Trialogue – First Flight
(Spark Label SPARK0005. CD review by Adrian Pallant)
A neuroscientist, a physicist and a biologist walk into a studio – and the outcome is a pretty tasty account of what they’ve been working on to achieve debut release First Flight. Dankworth Prize-winning composer Chris McMurran (piano), Arvin Vaghela (double bass) and Alexander Blackwell (drums) lift their trio recording off the runway with seven originals and an interpretation of a popular standard, fronted by original cover art which appears to nod to the mathematical, graphic genius of M C Escher.
Trialogue was formed in 2015, the Cambridge scientists’ common connection informing this jazz definition of a three-sided conversation, with some compositions referencing appropriately scholarly subjects; and their combined influences are quoted as ranging from Oscar Peterson, Brad Mehldau and Avishai Cohen to Beethoven, Schnittke and Jimi Hendrix. A cursory listen across these accessible 57 minutes may imply standard piano trio fare. But rather than simply sitting back into routine progressions/changes, a written and improvisatory intent to create differing threads of interest becomes more and more discernable – it’s a particular strength.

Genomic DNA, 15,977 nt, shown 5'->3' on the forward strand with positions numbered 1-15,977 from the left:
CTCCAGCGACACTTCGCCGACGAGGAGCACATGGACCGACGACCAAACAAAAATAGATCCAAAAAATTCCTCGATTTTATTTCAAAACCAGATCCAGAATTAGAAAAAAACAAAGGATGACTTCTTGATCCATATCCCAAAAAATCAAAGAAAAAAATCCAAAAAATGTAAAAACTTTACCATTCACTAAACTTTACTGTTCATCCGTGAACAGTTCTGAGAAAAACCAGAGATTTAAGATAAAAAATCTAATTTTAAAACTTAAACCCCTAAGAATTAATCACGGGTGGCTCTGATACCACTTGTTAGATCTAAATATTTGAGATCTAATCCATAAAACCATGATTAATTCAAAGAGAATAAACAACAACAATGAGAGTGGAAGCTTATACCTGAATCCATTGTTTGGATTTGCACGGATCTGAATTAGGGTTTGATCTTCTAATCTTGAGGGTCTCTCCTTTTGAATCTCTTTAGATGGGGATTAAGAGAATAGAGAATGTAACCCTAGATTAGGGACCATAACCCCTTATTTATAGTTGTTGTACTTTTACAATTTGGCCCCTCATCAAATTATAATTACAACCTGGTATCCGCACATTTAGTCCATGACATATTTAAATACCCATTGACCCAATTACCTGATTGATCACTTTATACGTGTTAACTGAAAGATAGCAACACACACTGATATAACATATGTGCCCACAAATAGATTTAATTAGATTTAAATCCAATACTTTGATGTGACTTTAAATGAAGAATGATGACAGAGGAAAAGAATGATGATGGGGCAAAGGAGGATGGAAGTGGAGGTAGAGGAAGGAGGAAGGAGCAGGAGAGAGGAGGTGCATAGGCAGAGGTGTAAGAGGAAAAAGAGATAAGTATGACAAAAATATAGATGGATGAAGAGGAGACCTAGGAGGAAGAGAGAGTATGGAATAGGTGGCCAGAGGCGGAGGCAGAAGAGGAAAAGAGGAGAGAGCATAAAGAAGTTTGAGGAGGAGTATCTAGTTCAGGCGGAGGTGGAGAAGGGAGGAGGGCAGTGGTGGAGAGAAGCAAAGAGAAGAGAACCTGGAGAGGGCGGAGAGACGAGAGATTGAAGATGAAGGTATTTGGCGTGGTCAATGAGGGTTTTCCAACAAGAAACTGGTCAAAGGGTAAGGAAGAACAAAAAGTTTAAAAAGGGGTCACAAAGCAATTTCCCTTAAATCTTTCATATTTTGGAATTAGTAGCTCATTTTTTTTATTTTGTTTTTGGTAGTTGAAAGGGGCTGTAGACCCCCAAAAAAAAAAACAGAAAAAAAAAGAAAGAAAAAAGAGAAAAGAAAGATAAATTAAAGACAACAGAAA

A prime example is Chris McMurran’s standout number, Lunar, braiding bass-bubbling Balkan rhythms and crisp percussion with baroque-inflected piano – a snappy, animated dialogue which avoids predictability. Ground State’s subtle rock riffs and dynamic precision colour this blithe outing, whilst the climbing folk-rock phrases of Petrichor open out into spacial simplicity led by bright piano extemporisations. An exploration of Rodgers & Hammerstein’s My Favourite Things is less of a pull – perhaps it’s the melodic overfamiliarity (Coltrane and countless others have been there before), and the trio go on to prove that their own compositional invention is strong enough.
Alexander Blackwell’s pealing miniature, Seven Sounds, introduces a minimalist facet whose fade-out suggests it may be the gateway to future experimental paths, whilst Bhāskara’s Wheel – “the fruitless quest to develop a perpetual motion machine” – centres around an especially charming, homely theme in Abdullah Ibrahim vein. Mother Tongue’s chipper blues – “a transcription from our own genome: the gene FOXP2, which was central to humans evolving speech and language” – swings to a Bouncing with Bud exuberance, its sudden rhythmic hiatus (at 0:44) the kind of attractive feature that should be rolled out further.
Extensive title track First Flight (written by Vaghela and loosely inspired by Herbie Hancock’s Maiden Voyage) preens itself with newborn wonder and openness, described by the trio as a metaphor for this “leap from the nest and into the unknown”. Certainly, their creative potential – which might benefit from bolstering the harder-grooving streaks occasionally revealed – is unquestionable in an entrée album which is a pleasure to get to know.